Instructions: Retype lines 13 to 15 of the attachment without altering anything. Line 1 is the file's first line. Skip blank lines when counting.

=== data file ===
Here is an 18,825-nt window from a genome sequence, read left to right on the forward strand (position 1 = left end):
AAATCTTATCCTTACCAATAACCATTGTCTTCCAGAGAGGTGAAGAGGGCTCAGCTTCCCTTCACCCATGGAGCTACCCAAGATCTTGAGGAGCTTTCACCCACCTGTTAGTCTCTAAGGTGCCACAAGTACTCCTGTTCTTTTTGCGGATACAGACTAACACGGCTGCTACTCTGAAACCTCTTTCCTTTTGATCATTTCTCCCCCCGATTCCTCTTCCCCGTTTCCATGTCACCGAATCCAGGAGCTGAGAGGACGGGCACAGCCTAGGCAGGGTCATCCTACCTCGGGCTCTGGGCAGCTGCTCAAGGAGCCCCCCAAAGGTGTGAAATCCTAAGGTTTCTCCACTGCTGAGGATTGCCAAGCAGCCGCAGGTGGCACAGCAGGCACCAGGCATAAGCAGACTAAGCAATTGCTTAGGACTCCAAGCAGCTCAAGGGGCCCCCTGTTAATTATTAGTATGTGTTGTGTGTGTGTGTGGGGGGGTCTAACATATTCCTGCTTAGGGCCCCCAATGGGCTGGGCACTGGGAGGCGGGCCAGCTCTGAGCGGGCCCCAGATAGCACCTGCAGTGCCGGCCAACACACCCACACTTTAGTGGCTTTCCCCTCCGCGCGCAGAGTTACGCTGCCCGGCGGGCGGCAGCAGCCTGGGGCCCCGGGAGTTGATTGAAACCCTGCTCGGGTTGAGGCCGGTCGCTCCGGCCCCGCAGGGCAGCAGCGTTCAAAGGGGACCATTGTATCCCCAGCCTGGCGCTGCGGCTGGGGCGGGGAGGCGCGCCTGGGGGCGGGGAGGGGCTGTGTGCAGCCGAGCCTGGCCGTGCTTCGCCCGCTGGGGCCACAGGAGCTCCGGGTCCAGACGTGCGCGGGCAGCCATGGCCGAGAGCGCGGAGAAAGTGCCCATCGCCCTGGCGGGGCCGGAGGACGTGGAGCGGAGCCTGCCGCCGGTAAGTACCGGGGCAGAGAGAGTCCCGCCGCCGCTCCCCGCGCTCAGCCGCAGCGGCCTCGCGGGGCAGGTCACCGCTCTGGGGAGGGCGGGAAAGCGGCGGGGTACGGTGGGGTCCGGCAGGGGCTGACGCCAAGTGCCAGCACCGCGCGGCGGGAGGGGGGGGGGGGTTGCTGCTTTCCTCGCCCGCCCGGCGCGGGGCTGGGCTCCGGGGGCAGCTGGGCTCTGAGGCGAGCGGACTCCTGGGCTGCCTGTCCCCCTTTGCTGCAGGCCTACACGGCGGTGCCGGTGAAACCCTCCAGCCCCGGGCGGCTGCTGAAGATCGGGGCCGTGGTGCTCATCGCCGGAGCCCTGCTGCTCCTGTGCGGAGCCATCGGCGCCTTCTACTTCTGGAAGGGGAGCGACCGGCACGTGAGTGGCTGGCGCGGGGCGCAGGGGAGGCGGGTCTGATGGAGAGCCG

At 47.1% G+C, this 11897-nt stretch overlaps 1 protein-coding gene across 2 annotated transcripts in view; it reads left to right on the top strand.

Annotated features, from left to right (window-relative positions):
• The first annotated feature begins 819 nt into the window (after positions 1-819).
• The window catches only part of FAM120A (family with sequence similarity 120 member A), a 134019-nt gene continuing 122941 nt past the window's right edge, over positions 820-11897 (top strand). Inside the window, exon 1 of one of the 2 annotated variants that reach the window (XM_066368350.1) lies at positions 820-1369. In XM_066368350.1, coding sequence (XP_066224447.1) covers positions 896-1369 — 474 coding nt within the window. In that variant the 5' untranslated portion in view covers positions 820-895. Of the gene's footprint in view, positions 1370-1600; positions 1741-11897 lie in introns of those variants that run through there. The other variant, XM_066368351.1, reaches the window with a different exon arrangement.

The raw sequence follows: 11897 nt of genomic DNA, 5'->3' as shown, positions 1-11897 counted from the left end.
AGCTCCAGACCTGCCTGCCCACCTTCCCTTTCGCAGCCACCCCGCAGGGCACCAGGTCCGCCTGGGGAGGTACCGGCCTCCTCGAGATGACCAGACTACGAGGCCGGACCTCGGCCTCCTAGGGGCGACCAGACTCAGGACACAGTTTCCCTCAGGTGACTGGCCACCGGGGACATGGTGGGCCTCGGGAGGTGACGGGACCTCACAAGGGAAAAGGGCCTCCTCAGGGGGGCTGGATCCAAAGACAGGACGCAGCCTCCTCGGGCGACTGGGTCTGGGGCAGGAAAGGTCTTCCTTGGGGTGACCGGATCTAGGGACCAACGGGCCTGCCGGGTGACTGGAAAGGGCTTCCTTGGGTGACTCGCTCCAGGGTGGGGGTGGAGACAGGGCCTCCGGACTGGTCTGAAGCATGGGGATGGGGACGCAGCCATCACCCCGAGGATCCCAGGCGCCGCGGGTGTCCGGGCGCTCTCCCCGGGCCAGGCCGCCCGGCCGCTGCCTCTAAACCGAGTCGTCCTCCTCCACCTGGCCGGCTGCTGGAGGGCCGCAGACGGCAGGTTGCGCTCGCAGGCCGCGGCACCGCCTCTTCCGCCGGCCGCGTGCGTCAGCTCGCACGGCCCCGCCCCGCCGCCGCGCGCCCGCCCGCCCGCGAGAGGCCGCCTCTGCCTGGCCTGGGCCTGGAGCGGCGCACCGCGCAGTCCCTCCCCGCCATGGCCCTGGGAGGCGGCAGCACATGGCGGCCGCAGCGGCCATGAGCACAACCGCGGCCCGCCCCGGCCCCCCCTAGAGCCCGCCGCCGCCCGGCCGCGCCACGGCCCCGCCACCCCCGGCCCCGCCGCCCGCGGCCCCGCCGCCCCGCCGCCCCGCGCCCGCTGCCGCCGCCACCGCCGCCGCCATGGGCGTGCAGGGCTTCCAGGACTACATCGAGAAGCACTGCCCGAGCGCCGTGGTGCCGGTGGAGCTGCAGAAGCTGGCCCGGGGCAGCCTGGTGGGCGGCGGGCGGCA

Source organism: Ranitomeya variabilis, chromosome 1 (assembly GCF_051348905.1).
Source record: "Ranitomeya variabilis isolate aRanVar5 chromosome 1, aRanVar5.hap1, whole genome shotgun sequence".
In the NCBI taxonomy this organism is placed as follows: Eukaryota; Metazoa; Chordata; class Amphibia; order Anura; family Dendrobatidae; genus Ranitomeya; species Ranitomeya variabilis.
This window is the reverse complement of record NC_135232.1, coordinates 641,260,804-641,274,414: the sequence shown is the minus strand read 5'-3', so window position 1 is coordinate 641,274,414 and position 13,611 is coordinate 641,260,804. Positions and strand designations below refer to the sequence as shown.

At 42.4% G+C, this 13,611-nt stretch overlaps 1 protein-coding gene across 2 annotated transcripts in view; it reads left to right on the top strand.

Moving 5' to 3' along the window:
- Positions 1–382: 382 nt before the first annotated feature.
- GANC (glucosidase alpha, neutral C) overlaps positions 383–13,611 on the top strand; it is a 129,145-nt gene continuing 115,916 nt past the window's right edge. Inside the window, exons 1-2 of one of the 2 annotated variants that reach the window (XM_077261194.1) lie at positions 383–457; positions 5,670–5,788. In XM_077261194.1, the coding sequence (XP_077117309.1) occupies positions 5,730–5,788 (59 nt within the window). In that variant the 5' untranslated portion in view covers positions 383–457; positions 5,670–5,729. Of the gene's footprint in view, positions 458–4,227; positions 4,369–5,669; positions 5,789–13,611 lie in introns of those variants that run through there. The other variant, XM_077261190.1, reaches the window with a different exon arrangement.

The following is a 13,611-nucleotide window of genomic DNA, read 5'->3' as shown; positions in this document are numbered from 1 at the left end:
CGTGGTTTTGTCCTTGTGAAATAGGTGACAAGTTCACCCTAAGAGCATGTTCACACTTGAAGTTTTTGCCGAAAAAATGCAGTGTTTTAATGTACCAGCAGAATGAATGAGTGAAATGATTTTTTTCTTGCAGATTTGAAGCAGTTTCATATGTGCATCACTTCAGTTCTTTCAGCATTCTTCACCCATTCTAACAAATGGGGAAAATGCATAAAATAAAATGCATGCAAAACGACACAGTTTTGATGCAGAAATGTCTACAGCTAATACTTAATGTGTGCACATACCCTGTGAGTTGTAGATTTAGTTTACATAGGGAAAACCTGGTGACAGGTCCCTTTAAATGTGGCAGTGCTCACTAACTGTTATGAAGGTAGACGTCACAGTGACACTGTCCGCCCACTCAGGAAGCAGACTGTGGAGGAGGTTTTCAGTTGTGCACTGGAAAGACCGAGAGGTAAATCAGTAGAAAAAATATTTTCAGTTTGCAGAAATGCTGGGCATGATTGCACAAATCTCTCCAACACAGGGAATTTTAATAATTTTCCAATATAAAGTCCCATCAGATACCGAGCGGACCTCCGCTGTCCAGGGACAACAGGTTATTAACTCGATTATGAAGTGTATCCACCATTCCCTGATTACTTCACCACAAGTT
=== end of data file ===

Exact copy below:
At 42.4% G+C, this 13,611-nt stretch overlaps 1 protein-coding gene across 2 annotated transcripts in view; it reads left to right on the top strand.

Moving 5' to 3' along the window:
- Positions 1–382: 382 nt before the first annotated feature.